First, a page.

Firstly, the Australian National Audit Office (ANAO) released a report last week, which warned of the multiple risks that had been brought into the Offshore Patrol Vessel (OPV) programme after the government had decided to bring it forward by two years, in order to “maintain a degree of continuity of shipbuilding between the wind-down of the ‘Hobart’ class destroyer build from 2017, and the commencement of the OPV and Future Frigates builds.” Without going into too much details (the full report can be found here: https://www.anao.gov.au/sites/g/files/net4181/f/ANAO_Report_2017-2018_39.pdf), the ANAO noted that: “Further Defence analysis in July 2017 confirmed Defence’s 2015 advice  to the Government that a reduction in the shipbuilding workforce could not be avoided. The analysis identified that bringing forward the OPV build, and building the first two vessels at the Osborne Shipyard, has not mitigated the decline in workforce demand.” Indeed, while the third and final ‘Hobart’ class Air Warfare Destroyer (AWD), HMAS Sydney, was launched on 19 May, construction of the first OPV is not set to commence before late 2018, thus having only a very minor impact on workforce demand. This is further exacerbated by the fact that, according to that same analysis, “the resource requirements to build an OPV are less than those required for the DDG [‘Hobart’ class destroyer] or the Future Frigates.”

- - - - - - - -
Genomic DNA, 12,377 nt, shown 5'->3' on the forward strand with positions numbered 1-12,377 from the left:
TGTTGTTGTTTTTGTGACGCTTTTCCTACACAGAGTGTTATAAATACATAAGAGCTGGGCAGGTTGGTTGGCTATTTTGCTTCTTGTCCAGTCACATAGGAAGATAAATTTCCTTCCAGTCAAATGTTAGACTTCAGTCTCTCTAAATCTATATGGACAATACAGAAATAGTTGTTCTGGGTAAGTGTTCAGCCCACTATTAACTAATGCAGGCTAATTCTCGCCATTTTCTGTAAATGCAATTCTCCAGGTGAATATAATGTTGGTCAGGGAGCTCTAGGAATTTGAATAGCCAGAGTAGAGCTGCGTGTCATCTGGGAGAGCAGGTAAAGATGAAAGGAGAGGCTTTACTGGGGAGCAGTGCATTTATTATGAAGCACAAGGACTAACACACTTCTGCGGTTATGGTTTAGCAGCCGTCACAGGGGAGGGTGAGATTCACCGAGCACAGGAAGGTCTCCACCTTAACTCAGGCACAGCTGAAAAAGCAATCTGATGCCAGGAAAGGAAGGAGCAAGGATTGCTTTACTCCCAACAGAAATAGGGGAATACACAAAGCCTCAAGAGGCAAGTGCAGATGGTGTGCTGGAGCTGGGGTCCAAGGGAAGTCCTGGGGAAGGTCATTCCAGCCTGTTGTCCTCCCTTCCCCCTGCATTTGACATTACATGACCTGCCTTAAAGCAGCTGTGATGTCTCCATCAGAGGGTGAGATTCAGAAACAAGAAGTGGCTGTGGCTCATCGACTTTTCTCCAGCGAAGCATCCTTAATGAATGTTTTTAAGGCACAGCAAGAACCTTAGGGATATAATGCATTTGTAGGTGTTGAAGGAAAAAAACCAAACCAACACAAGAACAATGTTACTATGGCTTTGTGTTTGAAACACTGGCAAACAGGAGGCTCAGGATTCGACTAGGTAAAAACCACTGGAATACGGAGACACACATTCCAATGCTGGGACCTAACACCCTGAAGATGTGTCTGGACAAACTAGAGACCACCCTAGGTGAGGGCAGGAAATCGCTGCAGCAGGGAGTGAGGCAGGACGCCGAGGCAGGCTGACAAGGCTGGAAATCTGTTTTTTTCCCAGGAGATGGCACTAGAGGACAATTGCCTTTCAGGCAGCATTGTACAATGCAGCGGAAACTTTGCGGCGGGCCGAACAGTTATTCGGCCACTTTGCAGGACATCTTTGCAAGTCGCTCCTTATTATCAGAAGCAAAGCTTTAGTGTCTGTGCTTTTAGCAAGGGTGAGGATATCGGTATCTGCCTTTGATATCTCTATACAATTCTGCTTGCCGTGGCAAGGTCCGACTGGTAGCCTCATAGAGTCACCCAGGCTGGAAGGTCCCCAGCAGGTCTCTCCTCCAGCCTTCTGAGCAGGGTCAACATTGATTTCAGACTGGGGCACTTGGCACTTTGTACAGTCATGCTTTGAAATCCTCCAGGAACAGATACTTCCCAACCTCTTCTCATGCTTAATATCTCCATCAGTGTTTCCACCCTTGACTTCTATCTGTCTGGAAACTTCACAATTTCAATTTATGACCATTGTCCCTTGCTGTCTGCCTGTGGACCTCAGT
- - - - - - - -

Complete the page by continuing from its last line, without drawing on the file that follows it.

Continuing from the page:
The ANAO report goes on to discuss the fact that while the initial rationale for bringing the programme forward did not yield the desired results, it has however carried several risks into OPV acquisition, including the fact that commercial arrangements between the selected shipbuilder and Australian shipbuilding firms had not been settled when the tender outcome was announced.